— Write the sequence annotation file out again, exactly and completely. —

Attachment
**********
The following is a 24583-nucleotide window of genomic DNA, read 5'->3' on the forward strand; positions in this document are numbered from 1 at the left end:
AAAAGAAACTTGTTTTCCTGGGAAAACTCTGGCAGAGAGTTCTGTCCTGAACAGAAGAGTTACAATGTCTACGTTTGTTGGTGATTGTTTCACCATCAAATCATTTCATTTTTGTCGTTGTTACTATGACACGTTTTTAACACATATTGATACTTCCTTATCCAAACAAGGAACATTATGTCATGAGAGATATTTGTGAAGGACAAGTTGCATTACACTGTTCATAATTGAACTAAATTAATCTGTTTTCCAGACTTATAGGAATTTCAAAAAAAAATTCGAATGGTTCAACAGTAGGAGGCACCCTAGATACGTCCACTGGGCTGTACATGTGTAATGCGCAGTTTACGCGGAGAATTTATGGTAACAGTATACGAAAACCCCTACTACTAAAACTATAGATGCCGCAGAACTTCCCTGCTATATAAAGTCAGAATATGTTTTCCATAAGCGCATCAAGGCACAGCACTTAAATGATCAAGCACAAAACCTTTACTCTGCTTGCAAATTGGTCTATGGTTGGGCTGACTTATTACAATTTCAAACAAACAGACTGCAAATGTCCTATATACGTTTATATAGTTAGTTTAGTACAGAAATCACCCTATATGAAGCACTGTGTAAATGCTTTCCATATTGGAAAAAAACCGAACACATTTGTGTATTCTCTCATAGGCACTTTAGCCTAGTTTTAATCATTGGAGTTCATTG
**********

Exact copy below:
The following is a 24583-nucleotide window of genomic DNA, read 5'->3' on the forward strand; positions in this document are numbered from 1 at the left end:
AAAAGAAACTTGTTTTCCTGGGAAAACTCTGGCAGAGAGTTCTGTCCTGAACAGAAGAGTTACAATGTCTACGTTTGTTGGTGATTGTTTCACCATCAAATCATTTCATTTTTGTCGTTGTTACTATGACACGTTTTTAACACATATTGATACTTCCTTATCCAAACAAGGAACATTATGTCATGAGAGATATTTGTGAAGGACAAGTTGCATTACACTGTTCATAATTGAACTAAATTAATCTGTTTTCCAGACTTATAGGAATTTCAAAAAAAAATTCGAATGGTTCAACAGTAGGAGGCACCCTAGATACGTCCACTGGGCTGTACATGTGTAATGCGCAGTTTACGCGGAGAATTTATGGTAACAGTATACGAAAACCCCTACTACTAAAACTATAGATGCCGCAGAACTTCCCTGCTATATAAAGTCAGAATATGTTTTCCATAAGCGCATCAAGGCACAGCACTTAAATGATCAAGCACAAAACCTTTACTCTGCTTGCAAATTGGTCTATGGTTGGGCTGACTTATTACAATTTCAAACAAACAGACTGCAAATGTCCTATATACGTTTATATAGTTAGTTTAGTACAGAAATCACCCTATATGAAGCACTGTGTAAATGCTTTCCATATTGGAAAAAAACCGAACACATTTGTGTATTCTCTCATAGGCACTTTAGCCTAGTTTTAATCATTGGAGTTCATTG